While health workers -- risk of exposure to infectious disease through accidental needlesticks has been greatly reduced through comprehensive training programs and the introduction of new safety devices, a new study by researchers at UC San Francisco finds that medical students remain at high risk of exposure. In the first comprehensive, long-term study of medical students -- risk of needlesticks and other exposures to blood, the UCSF team found that 11.7 percent of the students studied over a seven-year period sustained possible exposure to blood-borne diseases such as HIV and hepatitis. None of the students in the study reported contracting a disease as a result of an accidental exposure.
The study, reported in an article appearing in the January 5 edition of the Annals of Internal Medicine, included 1,022 third and fourth-year medical students from the classes of 1990-1996 who trained at UCSF-affiliated hospitals. Emilie H. Osborn, MD, MPH, the lead author of the study, noted that students in these classes benefited from UCSF's leadership in training and occupational safety programs designed to prevent needlestick injuries. But, the study reveals that they continue to face a higher risk than expected, said Osborn, a physician with the Palo Alto Medical Foundation and former associate dean of student affairs at UCSF.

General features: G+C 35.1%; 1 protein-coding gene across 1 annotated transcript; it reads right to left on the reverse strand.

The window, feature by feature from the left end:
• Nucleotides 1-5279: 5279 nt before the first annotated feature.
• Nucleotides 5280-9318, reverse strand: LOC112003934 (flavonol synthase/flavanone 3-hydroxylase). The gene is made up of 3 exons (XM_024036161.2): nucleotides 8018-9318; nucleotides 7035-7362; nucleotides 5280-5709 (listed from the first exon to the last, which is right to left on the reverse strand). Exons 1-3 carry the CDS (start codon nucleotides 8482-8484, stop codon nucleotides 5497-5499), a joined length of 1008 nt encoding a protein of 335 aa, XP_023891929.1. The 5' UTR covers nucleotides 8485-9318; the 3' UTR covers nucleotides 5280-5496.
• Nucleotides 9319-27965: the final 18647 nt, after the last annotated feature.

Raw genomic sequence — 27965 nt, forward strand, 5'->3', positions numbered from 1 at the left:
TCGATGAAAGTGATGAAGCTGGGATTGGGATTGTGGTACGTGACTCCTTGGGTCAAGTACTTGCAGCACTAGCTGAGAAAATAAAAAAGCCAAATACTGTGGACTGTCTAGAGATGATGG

The results of the study demonstrate the need for greater supervision of medical students, Osborn said. "We have to protect medical students from their own eagerness to learn new things and from pressure from others not to ask for assistance," Osborn said. "Students have to be encouraged to say to their supervisors, 'I can't do that. I want to watch you do it.'"
In an editorial accompanying the study, Daniel D. Federman, MD, of the Harvard
Medical School, notes that there is inherent risk in the practice of medicine
and, in turn, in the study of medicine. Medical education demands that students
participate actively and important
Contact: Bill Gordon
University of California - San Francisco